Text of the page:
Requiem for a fractionally charged, massive particle

Paul Langacker, Gary Steigman
2011 Physical Review D  
Fractionally charged massive particles (FCHAMPs) appear in extensions of the standard model, especially those with superstring constructions. The lightest FCHAMP would be absolutely stable and any produced during the early evolution of the Universe would be present today. The production, annihilation, and survival of L, a lepton with electroweak but no strong interactions, of mass m_L and charge Q_L (in units of the positron charge) are explored. Since massive charged particles behave like
more » ... es behave like baryons, primordial nucleosynthesis and the cosmic background radiation temperature anisotropies limit the FCHAMP relic density leading to constraints on the Q_L - m_L relation. Further constraints are provided by the invisible width of the Z and by accelerator searches for massive, charged particles. We exploit the fact that in the early Universe the negatively charged L will combine with alpha particles and protons forming tightly bound, positively charged states. The Coulomb barriers between these positively charged bound states and the free L+ suppress late time annihilation in the Galaxy and on Earth, limiting any late-time reduction of relic FCHAMP pairs. The surviving FCHAMP abundance on Earth is orders of magnitude higher than the limits from terrestrial searches for fractionally charged particles, appearing to close the window on FCHAMPs. However, as Q_L approaches an integer these searches become increasingly insensitive, leaving some "islands" in the Q_L - m_L plane which may be explored by searching for FCHAMPs in the cosmic rays.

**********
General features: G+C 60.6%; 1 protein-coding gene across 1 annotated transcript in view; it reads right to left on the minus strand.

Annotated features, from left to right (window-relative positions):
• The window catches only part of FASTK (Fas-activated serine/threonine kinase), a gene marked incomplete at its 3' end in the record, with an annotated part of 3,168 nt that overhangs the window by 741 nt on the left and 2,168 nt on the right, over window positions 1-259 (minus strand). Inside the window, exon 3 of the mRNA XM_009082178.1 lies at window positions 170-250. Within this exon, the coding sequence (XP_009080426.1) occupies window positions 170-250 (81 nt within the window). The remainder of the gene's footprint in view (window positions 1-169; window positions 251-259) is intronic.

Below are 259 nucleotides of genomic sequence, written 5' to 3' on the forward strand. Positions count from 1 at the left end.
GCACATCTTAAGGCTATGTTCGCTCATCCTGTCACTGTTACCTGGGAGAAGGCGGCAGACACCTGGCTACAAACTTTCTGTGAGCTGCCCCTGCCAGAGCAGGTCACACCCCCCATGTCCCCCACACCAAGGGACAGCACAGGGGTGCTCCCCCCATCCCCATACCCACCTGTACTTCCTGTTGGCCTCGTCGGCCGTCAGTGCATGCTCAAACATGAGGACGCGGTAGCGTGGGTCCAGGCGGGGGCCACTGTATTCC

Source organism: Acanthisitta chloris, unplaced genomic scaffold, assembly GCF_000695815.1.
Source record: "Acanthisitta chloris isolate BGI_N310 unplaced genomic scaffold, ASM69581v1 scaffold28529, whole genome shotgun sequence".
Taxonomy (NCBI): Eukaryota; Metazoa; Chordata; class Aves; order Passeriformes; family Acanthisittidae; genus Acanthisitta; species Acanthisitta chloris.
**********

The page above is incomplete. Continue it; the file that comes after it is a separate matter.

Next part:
doi:10.1103/physrevd.84.065040 fatcat:jhllfwcbwffq7btdd5g5ur2uaa